New Applications For Unemployment Fell Last Week
Weekly initial claims fell to a seasonally adjusted 787,000 in the week ended Oct. 17. The number of people collecting unemployment benefits through regular state programs fell by 1 million to about 8.4 for the week ended Oct. 10. The number of people receiving state benefits has declined in recent weeks to the lowest levels since late March as many employers recall workers and some add staff.
Companies ranging from American Airlines Group Inc. and United Airlines Holdings Inc. to Walt Disney Co. and AT&T Inc.’s Warner Media have announced job cuts in recent weeks, and those layoffs might have affected filed claims last week.
“The labor market recovery has stalled and might be beginning to reverse,” said Alfredo A. Romero, economist at North Carolina A&T State University.
“The economy has been allowed to open back up,” he said. “But the question remains if people will be willing to come back, to eat a restaurant or shop at a mall, especially now that the colder weather is coming and cases are rising.”
The labor market saw its summer rally end with it regaining (through September) more than half the 22 million jobs lost in March and April. While the number of posted jobs have increased from this spring, they remain 15.3% lower than a year earlier, as of Oct. 16, according to job search site Indeed.com.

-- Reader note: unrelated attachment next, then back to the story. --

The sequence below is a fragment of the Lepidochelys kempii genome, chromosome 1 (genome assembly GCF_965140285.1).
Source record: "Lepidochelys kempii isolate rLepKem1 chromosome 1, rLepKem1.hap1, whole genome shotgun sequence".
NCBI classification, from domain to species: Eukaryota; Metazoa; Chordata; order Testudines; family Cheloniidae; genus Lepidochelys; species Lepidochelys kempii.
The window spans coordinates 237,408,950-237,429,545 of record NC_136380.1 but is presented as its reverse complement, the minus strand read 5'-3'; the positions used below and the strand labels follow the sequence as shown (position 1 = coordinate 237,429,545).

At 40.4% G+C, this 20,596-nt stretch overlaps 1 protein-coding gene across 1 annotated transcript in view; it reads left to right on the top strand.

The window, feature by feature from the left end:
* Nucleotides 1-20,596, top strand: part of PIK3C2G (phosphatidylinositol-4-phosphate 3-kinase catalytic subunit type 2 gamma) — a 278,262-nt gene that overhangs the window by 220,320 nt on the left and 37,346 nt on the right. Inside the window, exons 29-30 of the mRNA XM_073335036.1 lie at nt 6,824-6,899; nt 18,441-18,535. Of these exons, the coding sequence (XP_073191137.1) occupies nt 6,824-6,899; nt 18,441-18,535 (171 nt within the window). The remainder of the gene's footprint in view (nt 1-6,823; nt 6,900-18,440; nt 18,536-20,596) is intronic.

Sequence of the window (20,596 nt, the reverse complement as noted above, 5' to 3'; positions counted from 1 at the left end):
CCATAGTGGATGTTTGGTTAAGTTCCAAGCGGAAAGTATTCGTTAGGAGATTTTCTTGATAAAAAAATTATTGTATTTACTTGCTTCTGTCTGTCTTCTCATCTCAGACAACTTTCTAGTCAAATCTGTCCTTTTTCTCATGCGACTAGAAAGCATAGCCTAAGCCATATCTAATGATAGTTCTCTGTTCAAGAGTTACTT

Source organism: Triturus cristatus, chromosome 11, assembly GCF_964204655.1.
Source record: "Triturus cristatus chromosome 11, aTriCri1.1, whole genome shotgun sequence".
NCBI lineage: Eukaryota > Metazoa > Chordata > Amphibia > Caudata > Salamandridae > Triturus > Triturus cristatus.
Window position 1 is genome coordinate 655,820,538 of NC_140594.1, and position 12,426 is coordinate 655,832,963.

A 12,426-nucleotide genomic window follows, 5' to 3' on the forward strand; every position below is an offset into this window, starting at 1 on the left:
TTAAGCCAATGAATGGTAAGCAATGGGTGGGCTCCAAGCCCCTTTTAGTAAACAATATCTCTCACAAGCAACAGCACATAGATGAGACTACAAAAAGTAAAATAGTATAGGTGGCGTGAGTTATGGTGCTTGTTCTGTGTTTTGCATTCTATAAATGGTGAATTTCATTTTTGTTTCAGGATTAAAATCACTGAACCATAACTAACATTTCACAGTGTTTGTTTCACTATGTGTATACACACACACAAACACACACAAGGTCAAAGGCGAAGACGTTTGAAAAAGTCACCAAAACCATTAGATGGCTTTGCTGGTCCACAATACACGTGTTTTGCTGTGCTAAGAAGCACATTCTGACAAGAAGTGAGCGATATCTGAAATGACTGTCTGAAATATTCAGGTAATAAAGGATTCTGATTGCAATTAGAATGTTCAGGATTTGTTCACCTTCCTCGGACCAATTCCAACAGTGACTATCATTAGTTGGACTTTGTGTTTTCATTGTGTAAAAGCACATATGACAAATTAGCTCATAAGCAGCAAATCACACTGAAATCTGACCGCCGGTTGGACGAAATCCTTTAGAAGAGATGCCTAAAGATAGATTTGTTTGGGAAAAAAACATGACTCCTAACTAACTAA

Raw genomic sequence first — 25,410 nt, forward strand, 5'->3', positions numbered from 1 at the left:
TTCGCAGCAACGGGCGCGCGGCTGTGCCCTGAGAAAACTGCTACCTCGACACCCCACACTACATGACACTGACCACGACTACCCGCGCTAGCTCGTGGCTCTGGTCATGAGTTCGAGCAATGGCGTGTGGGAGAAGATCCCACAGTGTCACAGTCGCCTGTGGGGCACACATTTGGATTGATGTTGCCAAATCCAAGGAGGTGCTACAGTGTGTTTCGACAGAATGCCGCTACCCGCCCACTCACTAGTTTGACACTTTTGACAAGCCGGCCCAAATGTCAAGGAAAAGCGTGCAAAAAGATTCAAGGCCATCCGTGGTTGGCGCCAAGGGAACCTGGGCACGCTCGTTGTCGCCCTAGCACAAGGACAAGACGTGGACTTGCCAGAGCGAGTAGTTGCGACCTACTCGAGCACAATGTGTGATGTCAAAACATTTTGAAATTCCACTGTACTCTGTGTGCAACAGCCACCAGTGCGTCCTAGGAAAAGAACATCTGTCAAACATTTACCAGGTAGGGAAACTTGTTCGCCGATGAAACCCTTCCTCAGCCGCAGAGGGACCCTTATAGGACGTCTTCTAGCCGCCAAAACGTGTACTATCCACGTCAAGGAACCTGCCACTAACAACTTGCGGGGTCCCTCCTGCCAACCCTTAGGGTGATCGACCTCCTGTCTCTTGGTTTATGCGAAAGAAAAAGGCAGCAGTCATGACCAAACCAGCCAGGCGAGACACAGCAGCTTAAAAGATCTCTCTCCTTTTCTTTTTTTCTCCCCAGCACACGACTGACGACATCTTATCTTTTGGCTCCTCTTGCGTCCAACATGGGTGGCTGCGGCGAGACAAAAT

Programs available to the self-employed, gig workers and others not typically eligible for unemployment aid, paid benefits to about 11 million workers in late September. In contrast 10.8 million received benefits from state programs in the same week (this program covers more than 140 million workers than the self-employed program).
A second pandemic program pays 13 additional weeks of benefits to individuals who have exhausted regular unemployment benefits. Enrollment in that program moved higher in recent weeks.
Jeremy Terlecki, 37 years old, has been receiving unemployment benefits since shortly after he was laid from an engineering job in the oil-and-gas industry in Bakersfield, Calif. “Everything seemed to be going well with the economy and my job, then it changed so fast,” he said. “Now jobs are difficult to find…I don’t think it’s going to be an immediate comeback.”